El Camino de Santiago (St. James’ Way)
The Way of St. James, also known as the Camino de Santiago in Spanish, was the first element that acted as a backbone in the old continent.
The discovery of the tomb of the first martyr apostle meant finding an undisputed reference point, where a plurality of conceptions coming from different Christian people with a need of unity could converge.
Aware of the importance that it meant having a relic such as the remains of James, son of Zebedee, for their military interests (they needed warriors and money in their fight against the Moors), Spanish monarchies actively collaborated in the success of the Holy Way.
The kings of Aragon, Navarre and Castille strived to attract rich and powerful people from other countries to their domains, using all the means within their reach to seduce them: exchange of gifts, marriage policies and the proclamation of favours given by the Apostle if one went to visit his tomb.
The belief in the miracles of James The Greater, which increasingly extended itself, made the people start a pilgrimage to Santiago de Compostela to obtain his grace. The first known pilgrim was Gotescalco, Bishop of Puy (950 AD), who travelled there together with an important committee; later on, Raimundo II, Marquee of Gothia, was murdered during his pilgrimage and a century later the Archbishop of Lyon also visited the Way. Together with these illustrious pilgrims, people from all faiths also endured the pilgrimage, which was ever increasing in numbers.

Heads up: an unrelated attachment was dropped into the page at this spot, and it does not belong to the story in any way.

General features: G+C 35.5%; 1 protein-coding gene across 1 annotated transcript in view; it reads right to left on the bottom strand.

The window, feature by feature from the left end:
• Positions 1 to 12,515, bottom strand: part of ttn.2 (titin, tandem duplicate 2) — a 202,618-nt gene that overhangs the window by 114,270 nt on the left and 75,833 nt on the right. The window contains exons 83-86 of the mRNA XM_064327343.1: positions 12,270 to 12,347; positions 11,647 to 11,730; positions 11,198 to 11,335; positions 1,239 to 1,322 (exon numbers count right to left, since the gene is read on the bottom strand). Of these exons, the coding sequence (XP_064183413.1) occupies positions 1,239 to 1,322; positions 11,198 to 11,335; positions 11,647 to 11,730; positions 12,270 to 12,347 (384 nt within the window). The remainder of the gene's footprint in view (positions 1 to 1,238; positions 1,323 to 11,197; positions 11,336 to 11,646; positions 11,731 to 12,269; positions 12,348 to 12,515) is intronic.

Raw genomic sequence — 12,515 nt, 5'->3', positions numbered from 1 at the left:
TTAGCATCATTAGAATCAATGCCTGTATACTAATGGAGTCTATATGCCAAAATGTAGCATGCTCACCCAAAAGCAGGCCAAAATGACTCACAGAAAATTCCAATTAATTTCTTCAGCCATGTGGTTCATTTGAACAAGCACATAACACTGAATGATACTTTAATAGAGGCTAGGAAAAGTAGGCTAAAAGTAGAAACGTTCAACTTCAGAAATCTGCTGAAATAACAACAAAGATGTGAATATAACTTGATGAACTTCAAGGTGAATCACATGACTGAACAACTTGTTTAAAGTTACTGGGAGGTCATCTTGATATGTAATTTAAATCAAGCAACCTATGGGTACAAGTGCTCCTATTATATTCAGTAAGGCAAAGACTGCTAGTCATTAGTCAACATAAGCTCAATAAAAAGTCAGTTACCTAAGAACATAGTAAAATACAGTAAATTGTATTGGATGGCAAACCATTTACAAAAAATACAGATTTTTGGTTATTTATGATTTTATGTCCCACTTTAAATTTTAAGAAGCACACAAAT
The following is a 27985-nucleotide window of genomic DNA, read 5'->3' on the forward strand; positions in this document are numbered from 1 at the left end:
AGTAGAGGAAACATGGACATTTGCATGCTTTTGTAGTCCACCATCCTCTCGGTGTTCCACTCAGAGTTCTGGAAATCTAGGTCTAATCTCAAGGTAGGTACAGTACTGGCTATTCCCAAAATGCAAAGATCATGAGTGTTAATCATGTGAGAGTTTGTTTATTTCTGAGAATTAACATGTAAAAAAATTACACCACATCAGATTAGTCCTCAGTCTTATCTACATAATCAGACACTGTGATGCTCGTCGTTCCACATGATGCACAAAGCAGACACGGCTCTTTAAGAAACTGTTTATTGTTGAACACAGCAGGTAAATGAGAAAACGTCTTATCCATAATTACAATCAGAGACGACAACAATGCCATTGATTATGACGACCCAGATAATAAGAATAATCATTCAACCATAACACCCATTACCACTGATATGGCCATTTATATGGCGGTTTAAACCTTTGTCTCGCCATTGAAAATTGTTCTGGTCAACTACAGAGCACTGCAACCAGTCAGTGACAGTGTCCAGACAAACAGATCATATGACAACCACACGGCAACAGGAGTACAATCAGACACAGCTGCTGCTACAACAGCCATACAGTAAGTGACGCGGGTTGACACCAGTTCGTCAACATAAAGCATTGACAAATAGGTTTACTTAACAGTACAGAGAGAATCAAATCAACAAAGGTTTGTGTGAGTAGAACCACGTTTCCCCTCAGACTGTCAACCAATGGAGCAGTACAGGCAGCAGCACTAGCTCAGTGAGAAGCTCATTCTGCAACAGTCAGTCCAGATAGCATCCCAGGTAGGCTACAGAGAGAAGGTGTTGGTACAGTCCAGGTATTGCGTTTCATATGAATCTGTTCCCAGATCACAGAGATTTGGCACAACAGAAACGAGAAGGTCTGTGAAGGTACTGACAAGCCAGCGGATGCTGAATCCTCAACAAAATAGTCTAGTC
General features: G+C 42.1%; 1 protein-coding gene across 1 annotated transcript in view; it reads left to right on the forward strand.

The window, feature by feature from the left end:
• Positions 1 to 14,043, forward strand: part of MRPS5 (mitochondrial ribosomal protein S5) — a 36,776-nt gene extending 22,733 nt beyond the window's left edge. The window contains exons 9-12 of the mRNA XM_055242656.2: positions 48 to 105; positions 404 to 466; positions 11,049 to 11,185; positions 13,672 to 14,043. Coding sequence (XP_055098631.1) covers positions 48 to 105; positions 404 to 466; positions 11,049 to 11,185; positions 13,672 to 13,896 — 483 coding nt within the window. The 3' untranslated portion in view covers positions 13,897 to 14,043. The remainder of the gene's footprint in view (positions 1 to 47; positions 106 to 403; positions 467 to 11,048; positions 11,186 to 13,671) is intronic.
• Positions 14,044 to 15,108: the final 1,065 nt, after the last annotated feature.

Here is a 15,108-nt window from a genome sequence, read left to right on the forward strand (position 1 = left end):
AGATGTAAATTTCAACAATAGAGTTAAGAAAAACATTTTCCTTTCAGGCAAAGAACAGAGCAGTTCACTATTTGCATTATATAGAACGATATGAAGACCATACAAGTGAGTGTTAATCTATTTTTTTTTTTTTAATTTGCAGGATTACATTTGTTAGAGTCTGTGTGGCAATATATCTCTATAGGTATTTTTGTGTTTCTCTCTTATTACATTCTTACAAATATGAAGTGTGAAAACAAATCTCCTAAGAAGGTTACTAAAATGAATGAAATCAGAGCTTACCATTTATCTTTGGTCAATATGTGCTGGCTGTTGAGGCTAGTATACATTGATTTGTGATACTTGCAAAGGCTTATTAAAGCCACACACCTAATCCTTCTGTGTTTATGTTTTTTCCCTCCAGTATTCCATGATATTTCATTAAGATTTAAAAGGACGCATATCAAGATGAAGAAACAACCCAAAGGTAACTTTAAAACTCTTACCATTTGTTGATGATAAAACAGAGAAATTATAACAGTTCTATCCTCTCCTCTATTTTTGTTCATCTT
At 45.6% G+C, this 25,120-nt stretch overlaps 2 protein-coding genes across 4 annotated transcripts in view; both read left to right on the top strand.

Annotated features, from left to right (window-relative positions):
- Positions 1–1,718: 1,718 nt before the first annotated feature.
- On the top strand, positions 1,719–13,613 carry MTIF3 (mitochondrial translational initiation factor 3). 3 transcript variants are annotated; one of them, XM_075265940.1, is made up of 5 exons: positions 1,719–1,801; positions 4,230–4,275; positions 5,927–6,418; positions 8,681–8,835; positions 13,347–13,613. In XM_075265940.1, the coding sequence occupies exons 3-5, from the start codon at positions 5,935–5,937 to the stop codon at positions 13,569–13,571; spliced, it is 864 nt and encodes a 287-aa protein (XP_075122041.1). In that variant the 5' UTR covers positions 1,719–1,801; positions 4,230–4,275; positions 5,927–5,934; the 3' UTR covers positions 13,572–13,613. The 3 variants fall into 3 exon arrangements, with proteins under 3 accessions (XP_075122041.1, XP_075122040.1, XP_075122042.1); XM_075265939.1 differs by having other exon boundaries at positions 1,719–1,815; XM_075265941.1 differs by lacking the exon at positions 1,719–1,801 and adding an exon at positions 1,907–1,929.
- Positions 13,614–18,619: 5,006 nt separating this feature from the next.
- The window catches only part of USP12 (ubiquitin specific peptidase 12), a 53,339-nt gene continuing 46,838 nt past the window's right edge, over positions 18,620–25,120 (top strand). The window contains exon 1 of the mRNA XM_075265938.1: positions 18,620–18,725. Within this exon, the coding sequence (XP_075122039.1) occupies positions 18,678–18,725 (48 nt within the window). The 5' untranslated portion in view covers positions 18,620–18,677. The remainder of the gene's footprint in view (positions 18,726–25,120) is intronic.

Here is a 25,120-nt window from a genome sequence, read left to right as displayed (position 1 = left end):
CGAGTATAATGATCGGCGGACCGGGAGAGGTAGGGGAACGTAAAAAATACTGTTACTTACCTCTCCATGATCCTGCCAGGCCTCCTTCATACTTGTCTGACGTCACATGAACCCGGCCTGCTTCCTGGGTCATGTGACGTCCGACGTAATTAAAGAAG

The Way of St. James has inextricably brought culture, education and information together. When people told, preached, sung, sculpted or painted on the Way, it always reached more people and places. Thanks to its influx in art and literature, Compostela, together with Jerusalem and Rome, became a focus point of Christian society, especially from the 11th century until the 14th.
The Way, a phenomenon of Jacobean pilgrimage, ended up being a catalyst for the whole of Christian society.